I'm definitely not going to write about it like this on the MEE if it comes up...but I think of it as the difference between someone doing something stupid (like pointing a roman candle at someone hoping to burn them) and someone who seems to have the psychopathic mental state that pop culture associates with murderers (playing russian roulette with someone with indifference as to whether there is a bullet in the chamber).


If it's an MEE question, just state the two standards. "Reckless indifference to an unjustifiably high risk to human life" versus criminal negligence, or recklessness under mpc. Then analyze.

I doubt the MBE will give you a close call to make. I haven't had a problem with any Barbri MBE questions on this yet, but maybe that's just me.

OTOH I did get a question wrong on a similarly murky distinction, where apparently leaving the electricity on to a transformer counts as deadly force (unjustifiable). I reasoned that this was like an electrified fence, which is obviously allowed in the defense of property.

Long story short, IMO, as long as u know the two standards i think you're good. Barbri definitely pages the envelope sometimes with tough distinctions, but I don't think the real MBE will require you to make one

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Re: Bar Prep Questions: Black Letter Law Thread

Postby mvp99 » Mon Jul 18, 2016 9:46 am

LurkerTurnedMember wrote:
mvp99 wrote:
LionelHutzJD wrote:
mvp99 wrote:
ellewoods123 wrote:quitclaim deeds confusion. actually, generally rules of marketable title confusion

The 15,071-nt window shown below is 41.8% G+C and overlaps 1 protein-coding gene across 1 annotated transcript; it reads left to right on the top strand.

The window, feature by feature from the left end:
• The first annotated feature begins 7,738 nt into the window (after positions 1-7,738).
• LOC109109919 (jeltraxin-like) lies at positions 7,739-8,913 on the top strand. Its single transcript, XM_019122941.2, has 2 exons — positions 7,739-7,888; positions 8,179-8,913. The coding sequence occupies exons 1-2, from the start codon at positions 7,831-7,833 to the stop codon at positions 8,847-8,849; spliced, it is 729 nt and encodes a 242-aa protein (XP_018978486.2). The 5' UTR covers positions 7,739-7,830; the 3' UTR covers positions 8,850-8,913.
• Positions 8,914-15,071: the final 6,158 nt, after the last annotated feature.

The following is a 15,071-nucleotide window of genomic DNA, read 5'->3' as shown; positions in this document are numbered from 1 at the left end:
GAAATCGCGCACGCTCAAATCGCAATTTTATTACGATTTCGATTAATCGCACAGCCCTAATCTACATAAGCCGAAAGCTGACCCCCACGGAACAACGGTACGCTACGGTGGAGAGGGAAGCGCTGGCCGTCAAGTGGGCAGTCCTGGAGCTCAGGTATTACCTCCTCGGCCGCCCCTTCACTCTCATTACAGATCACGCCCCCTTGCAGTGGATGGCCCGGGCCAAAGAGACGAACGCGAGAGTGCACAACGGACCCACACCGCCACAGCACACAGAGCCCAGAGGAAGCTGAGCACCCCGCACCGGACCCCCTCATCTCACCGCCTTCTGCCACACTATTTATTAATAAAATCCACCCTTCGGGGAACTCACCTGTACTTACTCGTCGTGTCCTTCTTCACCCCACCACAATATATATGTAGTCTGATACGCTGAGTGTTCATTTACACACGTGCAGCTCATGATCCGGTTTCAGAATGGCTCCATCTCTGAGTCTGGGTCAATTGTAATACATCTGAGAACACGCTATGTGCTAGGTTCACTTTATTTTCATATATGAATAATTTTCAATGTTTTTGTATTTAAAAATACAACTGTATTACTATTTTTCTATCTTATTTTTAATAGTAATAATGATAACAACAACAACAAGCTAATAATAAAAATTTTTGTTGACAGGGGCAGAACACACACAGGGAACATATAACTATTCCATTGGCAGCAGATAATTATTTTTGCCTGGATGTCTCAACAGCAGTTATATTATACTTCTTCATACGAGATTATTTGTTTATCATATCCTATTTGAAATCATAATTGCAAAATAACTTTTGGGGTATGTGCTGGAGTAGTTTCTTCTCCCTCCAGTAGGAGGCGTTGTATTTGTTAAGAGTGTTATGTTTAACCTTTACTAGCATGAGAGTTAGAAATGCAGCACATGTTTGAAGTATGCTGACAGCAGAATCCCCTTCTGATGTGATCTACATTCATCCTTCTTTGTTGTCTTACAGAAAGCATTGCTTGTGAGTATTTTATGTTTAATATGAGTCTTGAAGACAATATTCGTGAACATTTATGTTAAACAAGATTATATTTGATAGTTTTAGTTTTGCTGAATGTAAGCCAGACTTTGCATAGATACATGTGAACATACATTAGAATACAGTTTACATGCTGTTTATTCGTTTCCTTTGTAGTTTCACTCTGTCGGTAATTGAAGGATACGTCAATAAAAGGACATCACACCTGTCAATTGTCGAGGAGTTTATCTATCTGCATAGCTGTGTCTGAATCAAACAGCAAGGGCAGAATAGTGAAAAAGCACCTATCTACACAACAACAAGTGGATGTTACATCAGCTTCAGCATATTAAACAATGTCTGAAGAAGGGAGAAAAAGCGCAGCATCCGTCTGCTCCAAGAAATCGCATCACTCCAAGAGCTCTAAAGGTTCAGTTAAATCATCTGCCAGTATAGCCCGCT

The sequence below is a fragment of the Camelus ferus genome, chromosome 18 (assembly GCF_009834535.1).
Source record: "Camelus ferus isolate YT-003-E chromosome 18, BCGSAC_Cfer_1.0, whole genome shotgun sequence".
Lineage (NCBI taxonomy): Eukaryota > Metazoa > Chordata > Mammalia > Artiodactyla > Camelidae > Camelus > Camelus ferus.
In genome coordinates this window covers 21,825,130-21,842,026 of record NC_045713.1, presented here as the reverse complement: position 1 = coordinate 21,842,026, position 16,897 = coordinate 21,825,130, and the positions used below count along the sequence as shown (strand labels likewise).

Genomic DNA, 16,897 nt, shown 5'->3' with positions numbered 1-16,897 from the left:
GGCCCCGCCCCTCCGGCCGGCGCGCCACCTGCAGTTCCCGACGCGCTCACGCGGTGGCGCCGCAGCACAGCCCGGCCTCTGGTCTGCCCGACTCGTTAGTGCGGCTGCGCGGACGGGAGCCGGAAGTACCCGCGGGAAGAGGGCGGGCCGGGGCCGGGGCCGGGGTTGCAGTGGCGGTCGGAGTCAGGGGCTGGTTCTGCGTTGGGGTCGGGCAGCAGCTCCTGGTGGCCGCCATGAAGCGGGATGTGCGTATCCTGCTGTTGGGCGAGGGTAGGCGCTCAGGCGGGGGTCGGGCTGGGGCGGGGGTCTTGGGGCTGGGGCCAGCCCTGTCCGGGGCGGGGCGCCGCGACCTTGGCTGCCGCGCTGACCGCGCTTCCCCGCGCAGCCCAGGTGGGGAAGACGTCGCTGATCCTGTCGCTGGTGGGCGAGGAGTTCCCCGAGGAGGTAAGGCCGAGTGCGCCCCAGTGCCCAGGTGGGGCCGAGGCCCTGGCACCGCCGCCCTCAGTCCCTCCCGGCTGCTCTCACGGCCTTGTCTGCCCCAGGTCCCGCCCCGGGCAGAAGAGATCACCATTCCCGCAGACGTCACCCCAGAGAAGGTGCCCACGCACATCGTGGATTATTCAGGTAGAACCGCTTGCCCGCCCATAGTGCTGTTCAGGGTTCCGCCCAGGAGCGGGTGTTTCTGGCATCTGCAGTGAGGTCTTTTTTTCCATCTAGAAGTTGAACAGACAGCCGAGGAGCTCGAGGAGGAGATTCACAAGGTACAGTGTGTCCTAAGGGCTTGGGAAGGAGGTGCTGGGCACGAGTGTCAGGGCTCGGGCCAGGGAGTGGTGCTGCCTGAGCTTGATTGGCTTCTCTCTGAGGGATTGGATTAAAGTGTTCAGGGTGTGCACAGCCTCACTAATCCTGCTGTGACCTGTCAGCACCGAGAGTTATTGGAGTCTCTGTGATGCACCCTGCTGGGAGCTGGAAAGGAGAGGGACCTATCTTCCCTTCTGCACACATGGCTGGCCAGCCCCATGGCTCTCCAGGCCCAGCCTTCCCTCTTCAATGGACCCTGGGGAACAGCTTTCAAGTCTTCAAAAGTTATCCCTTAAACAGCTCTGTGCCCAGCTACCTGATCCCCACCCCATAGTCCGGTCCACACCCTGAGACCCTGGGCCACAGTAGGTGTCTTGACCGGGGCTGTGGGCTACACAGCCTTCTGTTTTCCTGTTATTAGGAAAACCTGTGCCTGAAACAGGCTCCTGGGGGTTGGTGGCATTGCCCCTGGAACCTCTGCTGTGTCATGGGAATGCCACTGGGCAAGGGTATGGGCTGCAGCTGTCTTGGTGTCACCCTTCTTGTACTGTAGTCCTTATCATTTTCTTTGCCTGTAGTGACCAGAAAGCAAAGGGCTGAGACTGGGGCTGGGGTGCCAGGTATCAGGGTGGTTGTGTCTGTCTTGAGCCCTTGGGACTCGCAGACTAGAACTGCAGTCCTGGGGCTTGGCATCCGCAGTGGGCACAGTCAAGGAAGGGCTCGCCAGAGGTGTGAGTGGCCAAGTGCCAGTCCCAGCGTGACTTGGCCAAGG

I understand that when a seller conveys a quitclaim deed, there are no covenants and the seller isn't even promising he has title to what he is about to convey. But I read at some point that even in a quitclaim deed, there is an implied promise to deliver marketable title at closing. is that true?

In every conveyance, there is an implied promise to deliver marketable title. However, if AFTER closing, buyer learns he does not have marketable title, he has no recourse? Or he has recourse based on breach of one of the other type of covenants in a generally warranty deed, but no recourse if quitclaim deed because no covenants?

Help :shock:


True. Quitclaim is only as to express covenants. Implied covenant of marketable title is aways implied unless you expressly say there's no warranty as to marketable title. Remember that the implied term is only up to delivery. Once there is delivery the buyer only haas a cause of action for future covenants, if any, and real defenses.


True that the contract merges into the deed, but as to your last sentence, if there is a general warranty deed the buyer may have a cause of action for breach of present covenants, if any. Right?


You're totally right, present covenants too. I was mistakenly thinking of future grantees that may be able to enforce covenants but only future covenants because these covenants run with the land unlike present covenants.


If it's a quitclaim deed, there are no covenants in the deed. So after closing, the buyer is left on the hook? Am I understanding that right?

Yes. I should've been clearer, I was simply adding a little something to my explanation. Quitclaim deeds have no express covenants.

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Re: Bar Prep Questions: Black Letter Law Thread

Postby LurkerTurnedMember » Mon Jul 18, 2016 5:04 pm

Does someone have a good summary on when extrinsic evidence is allowed, for character, impeachment, etc? My outlines and notes for character evidence just have distinctions based on reputation, opinion, or specific acts, but nothing about whether these things can be proved with extrinsic evidence. Would be nice if someone had a clear summary of the extrinsic/intrinsic evidence usages.